ADVERTISEMENT

ADVERTISEMENT

Syrian opposition turns to Pokemon to draw world attention, win support

(Reuters) - Syrian opposition groups have taken advantage of a global Pokemon craze to draw the world's attention to the plight of children caught up in the country's five-year civil war.

2693791+0722_SYRIA-POKEMON.jpg
A combination picture shows boys holding banners depicting Pokemon characters in these handouts pictures provided on July 22, 2016 by the Revolutionary Forces of Syria Media Office. The banners read: (Top-R) "I am from Kafr Naboudah, save me". (Top-L) "I am trapped in Douma in Eastern Ghouta, Help me." (Bottom-R) "I am in Kafr Nabl in rural Idlib, come and save me!" (Bottom-L) "I am in Eastern Ghouta in Syria, come and get me!". Revolutionary Forces of Syria Media Office/Handout via REUTERS

(Reuters) - Syrian opposition groups have taken advantage of a global Pokemon craze to draw the world's attention to the plight of children caught up in the country's five-year civil war.

Photographs of children in besieged Syrian towns holding pictures of Pokemon characters and appealing for help were published by the Syrian National Coalition, an alliance of Western-backed activist and rebel groups.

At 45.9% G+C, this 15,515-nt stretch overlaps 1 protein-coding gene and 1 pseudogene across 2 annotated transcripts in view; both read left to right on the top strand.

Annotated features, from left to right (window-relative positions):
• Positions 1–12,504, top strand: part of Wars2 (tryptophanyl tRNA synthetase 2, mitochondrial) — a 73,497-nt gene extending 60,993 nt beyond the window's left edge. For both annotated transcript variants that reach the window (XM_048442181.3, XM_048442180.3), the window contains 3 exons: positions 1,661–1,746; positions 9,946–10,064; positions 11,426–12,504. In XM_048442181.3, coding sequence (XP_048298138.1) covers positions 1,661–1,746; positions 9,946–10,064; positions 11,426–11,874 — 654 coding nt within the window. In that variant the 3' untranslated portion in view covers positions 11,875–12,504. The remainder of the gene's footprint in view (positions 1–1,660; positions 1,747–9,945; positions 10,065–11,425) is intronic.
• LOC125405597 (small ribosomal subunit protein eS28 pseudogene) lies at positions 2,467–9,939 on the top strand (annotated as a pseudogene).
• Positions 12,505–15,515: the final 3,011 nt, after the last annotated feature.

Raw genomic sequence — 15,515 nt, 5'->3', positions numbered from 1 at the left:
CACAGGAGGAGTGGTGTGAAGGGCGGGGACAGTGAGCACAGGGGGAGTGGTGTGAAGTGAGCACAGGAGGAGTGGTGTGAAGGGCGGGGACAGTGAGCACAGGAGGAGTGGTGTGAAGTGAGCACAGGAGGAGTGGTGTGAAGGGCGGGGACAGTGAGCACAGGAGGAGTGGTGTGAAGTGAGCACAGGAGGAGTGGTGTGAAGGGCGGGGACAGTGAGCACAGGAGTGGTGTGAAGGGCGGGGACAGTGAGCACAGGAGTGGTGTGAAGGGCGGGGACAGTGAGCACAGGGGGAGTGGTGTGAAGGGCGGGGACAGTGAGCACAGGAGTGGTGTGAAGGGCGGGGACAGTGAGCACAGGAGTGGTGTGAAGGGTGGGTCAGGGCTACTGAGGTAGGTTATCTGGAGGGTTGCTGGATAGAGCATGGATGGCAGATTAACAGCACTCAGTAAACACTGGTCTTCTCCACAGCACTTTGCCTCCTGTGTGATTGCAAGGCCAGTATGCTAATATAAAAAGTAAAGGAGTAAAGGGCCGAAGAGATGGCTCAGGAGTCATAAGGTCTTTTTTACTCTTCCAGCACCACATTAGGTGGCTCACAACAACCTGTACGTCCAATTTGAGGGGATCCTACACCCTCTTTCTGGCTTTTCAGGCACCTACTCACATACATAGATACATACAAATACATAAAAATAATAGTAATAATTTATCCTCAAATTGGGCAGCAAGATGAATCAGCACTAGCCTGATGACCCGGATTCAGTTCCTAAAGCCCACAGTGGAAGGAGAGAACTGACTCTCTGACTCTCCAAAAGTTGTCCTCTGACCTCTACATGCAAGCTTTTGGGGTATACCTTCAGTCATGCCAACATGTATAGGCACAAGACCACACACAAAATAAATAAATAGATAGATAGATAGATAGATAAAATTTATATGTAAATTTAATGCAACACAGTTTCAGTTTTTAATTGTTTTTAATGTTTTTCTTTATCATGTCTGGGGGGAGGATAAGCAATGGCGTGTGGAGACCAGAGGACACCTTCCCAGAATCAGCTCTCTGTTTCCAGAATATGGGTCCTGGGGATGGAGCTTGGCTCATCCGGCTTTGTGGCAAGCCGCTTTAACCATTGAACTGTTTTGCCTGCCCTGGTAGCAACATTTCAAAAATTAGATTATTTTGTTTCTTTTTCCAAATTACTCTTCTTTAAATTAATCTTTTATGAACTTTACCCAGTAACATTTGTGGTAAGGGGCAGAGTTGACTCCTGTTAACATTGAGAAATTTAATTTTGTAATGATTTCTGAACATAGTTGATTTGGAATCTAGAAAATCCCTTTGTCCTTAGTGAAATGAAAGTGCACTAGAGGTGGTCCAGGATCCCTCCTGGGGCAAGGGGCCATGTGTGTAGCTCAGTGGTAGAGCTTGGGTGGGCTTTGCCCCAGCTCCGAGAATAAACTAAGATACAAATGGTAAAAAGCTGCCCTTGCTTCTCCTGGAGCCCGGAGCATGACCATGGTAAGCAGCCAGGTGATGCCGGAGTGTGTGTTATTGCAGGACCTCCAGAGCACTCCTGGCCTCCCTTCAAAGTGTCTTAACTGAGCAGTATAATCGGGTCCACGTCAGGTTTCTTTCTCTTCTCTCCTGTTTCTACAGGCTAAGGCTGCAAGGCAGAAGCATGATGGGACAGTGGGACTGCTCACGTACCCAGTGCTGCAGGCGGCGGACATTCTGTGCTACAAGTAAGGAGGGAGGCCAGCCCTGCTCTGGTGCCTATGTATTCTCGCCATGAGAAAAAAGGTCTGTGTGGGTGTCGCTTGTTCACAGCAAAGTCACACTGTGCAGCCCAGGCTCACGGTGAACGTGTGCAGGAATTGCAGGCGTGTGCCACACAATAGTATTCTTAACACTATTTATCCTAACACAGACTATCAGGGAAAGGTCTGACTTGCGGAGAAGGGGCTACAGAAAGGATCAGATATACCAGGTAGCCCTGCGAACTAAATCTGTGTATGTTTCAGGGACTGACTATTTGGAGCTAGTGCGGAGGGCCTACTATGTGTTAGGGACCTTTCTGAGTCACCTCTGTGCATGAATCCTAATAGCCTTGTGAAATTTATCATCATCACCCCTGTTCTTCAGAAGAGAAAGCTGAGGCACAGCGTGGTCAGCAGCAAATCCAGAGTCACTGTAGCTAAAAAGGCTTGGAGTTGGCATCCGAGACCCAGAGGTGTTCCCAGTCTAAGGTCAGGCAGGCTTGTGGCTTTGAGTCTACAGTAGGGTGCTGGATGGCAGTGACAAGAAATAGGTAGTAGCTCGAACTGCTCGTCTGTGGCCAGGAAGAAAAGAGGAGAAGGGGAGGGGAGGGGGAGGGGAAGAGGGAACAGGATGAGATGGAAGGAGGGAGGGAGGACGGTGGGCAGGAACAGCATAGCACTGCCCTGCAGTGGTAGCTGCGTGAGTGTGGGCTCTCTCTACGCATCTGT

Their release is an attempt to capitalize on the success of "Pokemon GO", which challenges players on smartphones to go to real-world locations to capture the cuddly monsters using the phone's camera.

"If you are looking for a Pokemon you can find it in Syria," the coalition said on Twitter through their communications arm, the Revolutionary Forces of Syria Media Office.

Many Syrians feel the world is ignoring a conflict which has killed more than a quarter of a million people, displaced half the population, and left hundreds of thousands trapped by either government or rebel forces.

ADVERTISEMENT

One photograph of a child with the Pokemon character "Pikachu" reads, "I am trapped in Douma in east Ghouta. Help me."

Douma is a suburb of Damascus besieged by government forces. Bombardments are a daily occurrence there and in the surrounding neighborhoods, which hold tens of thousands of civilians according to the United Nations.

Rebel fighters have also besieged government-held towns in the north of the country, and have fired rockets and mortars into government-controlled neighborhoods of Aleppo and the capital Damascus.

What To Read Next
Fundraising is underway to move the giant ball of twine from the Highland, Wisconsin, home of creator James Frank Kotera, who died last month at age 75, 44 years after starting the big ball.
Inmates in-custody in the Mille Lacs County jail in Milaca, Minnesota
Inmates in-custody in the Hubbard County jail in Park Rapids, Minnesota
Inmates in-custody in the Todd County jail in Long Prairie, Minnesota